Medical Definition of Garlic

  • Medical Author:
    William C. Shiel Jr., MD, FACP, FACR

    Dr. Shiel received a Bachelor of Science degree with honors from the University of Notre Dame. There he was involved in research in radiation biology and received the Huisking Scholarship. After graduating from St. Louis University School of Medicine, he completed his Internal Medicine residency and Rheumatology fellowship at the University of California, Irvine. He is board-certified in Internal Medicine and Rheumatology.

Garlic: A perennial herb of the lily family cultivated for its pungent, edible bulbs. Garlic has been used with the intention of lowering blood pressure and cholesterol. Preliminary studies suggest that garlic consumption may reduce the risk of developing several types of cancer, especially cancers of the gastrointestinal tract.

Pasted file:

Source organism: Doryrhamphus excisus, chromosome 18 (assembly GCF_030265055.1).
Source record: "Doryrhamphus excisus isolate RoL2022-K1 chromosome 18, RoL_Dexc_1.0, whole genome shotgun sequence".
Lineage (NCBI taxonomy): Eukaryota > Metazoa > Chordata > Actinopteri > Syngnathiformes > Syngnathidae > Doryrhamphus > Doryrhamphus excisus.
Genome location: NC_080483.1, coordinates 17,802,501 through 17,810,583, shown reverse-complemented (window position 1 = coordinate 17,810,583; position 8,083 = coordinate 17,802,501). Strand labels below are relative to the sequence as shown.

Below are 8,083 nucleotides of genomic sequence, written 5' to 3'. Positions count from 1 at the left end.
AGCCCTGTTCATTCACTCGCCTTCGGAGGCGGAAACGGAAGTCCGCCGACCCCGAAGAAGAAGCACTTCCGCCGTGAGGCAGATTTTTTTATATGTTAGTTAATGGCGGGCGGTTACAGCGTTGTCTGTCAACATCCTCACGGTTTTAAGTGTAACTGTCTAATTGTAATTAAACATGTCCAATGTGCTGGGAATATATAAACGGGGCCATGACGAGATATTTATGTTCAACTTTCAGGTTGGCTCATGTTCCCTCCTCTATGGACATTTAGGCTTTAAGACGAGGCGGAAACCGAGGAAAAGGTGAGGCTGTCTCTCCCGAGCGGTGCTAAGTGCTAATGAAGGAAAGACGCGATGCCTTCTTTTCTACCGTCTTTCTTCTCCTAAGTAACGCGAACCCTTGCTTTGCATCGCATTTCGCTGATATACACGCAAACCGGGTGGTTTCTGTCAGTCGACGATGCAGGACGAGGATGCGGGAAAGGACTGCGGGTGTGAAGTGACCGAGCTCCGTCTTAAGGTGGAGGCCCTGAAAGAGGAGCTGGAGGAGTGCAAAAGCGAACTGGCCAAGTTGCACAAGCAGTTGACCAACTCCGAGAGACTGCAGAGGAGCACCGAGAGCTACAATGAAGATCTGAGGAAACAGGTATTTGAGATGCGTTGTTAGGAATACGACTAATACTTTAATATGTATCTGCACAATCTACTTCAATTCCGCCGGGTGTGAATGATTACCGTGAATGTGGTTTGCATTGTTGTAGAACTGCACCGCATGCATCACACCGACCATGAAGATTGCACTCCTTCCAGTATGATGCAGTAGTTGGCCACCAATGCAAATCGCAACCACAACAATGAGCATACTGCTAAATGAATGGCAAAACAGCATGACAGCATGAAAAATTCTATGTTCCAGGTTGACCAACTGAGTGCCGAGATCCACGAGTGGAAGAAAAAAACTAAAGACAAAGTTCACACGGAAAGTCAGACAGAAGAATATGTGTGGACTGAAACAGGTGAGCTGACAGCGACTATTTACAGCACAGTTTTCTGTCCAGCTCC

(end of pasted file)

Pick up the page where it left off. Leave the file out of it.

Side effects include breath and body odor, heartburn, upset stomach, and allergic reactions. These effects are more common with raw garlic.

Garlic can decrease normal blood clotting in a manner similar to aspirin. Caution should be used if surgery or dental work is planned and in patients taking medications to prevent blood clotting (anticoagulants) such as warfarin /Coumadin.

Garlic has been found to interfere with the effectiveness of saquinavir, a drug used to treat HIV infection. Effects on other drugs has not been well studied.

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Reviewed on 9/7/2018

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